New $9.5M Marco Island airport terminal to open in September following delays; 85% completed
Editor's note: An earlier version of this story reported the wrong year for the start of new construction at the airport and incorrectly reported the airport's gross revenues for fiscal 2017-18 and fiscal 2018-19. It has since been corrected.
A new $9.5 million terminal at the Marco Island Executive Airport will open in September after months of delays, according to Collier County's Airport Authority manager Justin Lobb.
"We are just experiencing issues with the contractor keeping the project on schedule and just overall coordination," Lobb said Monday.
The construction of the terminal began in April 2018, and it was originally scheduled to open last summer, according to Lobb.
The company in charge of the project, West Construction, may face penalties of $3,645 for each day the project is delayed beyond the "substantial completion date," according to Lobb. The alleged damages are being assessed and may result in the county paying less for the terminal.
Other factors that have delayed the construction of the terminal are bad weather and the COVID-19 pandemic, Lobb said.
"We’ve granted 11 additional days due to weather/precipitation that has exceeded the seasonal average," a county spokeswoman wrote in an email Wednesday.
"(The delay) hasn't had an impact in our airport operations," Lobb said. "Traffic is actually up quite substantially and the safety of the airport hasn't been compromised as a result."
The building, which is 85% completed, will allow the airport to follow current Federal Aviation Administration regulations by replacing the current terminal, which is located at an unsafe distance from the active runaway, Lobb said.
"It is now per modern FAA standards too close to our runway," Lobb said.
The approximately 16,500-square-foot facility will house the airport's operator, public lobby areas, pilot’s lounge, airport administrative offices and leased offices for airport business tenants, including car rental, flight schools and air charter operators, according to the county.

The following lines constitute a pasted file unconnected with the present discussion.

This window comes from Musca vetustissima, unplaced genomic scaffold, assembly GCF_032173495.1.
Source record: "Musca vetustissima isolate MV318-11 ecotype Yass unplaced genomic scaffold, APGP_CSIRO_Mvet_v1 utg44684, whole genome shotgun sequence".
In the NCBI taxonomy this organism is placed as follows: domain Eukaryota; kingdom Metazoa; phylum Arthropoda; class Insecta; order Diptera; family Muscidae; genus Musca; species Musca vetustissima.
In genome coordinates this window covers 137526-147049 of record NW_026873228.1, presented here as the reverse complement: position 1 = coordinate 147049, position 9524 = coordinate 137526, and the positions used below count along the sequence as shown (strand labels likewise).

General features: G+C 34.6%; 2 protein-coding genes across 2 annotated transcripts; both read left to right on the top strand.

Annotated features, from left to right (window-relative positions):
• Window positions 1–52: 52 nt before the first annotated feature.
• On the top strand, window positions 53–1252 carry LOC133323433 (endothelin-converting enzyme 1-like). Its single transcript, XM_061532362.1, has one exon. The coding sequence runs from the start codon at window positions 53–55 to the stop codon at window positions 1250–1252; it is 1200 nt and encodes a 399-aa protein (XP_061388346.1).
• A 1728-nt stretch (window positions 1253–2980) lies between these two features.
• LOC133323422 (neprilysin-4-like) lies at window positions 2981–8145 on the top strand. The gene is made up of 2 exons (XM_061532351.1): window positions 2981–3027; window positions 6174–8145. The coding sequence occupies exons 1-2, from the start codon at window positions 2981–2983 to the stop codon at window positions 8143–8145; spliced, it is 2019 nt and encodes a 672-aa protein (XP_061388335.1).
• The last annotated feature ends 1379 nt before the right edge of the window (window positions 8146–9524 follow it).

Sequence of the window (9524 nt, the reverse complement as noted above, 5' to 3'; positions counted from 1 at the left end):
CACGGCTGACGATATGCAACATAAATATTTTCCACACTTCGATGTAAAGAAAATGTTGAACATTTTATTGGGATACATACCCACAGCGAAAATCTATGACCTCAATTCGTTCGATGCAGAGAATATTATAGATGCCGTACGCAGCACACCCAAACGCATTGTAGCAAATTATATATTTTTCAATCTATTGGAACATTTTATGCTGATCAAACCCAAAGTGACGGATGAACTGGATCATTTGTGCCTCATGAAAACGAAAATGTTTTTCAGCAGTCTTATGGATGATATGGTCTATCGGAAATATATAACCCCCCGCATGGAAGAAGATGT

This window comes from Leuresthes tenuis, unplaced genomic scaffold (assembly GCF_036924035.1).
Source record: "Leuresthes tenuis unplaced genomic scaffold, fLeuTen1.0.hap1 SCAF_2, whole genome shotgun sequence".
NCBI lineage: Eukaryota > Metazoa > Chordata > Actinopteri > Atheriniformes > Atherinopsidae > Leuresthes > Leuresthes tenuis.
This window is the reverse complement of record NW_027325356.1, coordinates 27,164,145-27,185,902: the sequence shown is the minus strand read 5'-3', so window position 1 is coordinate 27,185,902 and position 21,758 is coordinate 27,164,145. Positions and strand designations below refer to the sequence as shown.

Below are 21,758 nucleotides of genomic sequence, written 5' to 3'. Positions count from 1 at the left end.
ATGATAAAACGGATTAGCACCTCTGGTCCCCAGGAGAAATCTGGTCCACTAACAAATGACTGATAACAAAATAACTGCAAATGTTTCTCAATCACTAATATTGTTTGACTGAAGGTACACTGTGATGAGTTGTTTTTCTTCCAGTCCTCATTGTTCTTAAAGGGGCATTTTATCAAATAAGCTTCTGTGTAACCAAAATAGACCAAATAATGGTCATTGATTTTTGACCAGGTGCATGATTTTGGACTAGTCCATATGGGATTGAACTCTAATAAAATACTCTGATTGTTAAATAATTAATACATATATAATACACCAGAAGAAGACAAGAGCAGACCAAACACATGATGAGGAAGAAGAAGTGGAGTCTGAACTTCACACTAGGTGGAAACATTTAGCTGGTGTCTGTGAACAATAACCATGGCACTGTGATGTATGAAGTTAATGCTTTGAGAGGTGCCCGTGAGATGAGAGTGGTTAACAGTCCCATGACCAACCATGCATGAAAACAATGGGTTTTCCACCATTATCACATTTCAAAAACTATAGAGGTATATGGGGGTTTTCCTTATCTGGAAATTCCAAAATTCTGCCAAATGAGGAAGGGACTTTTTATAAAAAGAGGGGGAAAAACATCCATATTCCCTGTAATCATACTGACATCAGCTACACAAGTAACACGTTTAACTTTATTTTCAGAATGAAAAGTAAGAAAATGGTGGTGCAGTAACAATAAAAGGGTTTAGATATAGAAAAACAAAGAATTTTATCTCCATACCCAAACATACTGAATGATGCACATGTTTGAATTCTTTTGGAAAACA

This first phase was funded primarily by Florida Department of Transportation grants and local funds, according to the county. The terminal's design, engineering and inspections are estimated to cost an additional $2.1 million.
Estimated to cost $4.1 million, Phase Two of the project includes the expansion of the aircraft apron up to the new terminal building and ultimately the demolition of the current terminal.
The second phase should be completed no later than January, Lobb said. Its design, engineering and inspections are estimated to cost an additional $825,000.
"We anticipate there is going to be a brief pause in that (phase)," Lobb said. "Once we transition into the new building, then we will be in a position to finish (it)."
One private company is also investing millions at the airport, Lobb said. A private contractor is set to break ground within months to build 11 hangar units in a 3-acre parcel, the last available for development.
The airport currently has 12 hangar units, according to the county.
Located north of Marco Island off Collier Boulevard, the airport was completed in 1976 and was initially used as a marketing tool to help sell lots on the island, according to the county's website.
Eventually the developers turned the airport over to the state and in the 1980s the state leased it directly to the county. In 1993, the Airport Authority was created to develop and manage the airport.
The authority estimates there were 58,400 takeoffs and landings at the airport last year, an average of 160 per day. That's a 178.1% increase since 2018, when the county estimated 21,000 takeoffs and landings.
Aircrafts that fly in and out of the airport range from small ones like Cessna 152, typically a flight training plane, to Bombardier Global Express or Gulfstream G700, which can weigh up to 110,000 pounds, according to the county.
It is estimated that the airport has a total annual economic impact of $31.7 million, according to a 2019 study from the Department of Transportation.
In the future, the airport may have an air traffic control tower if it meets certain FAA requirements, according to Lobb. FAA takes into account traffic density, accident rates and cost-benefit studies, among other factors, before allowing a tower, according to an FAA document.
“With the upcoming completion of our new terminal facility, expanded aircraft apron and additional hangars, the Marco Island Executive Airport will be positioned as the premier gateway to southern Collier County and the Paradise Coast," Lobb wrote in an email.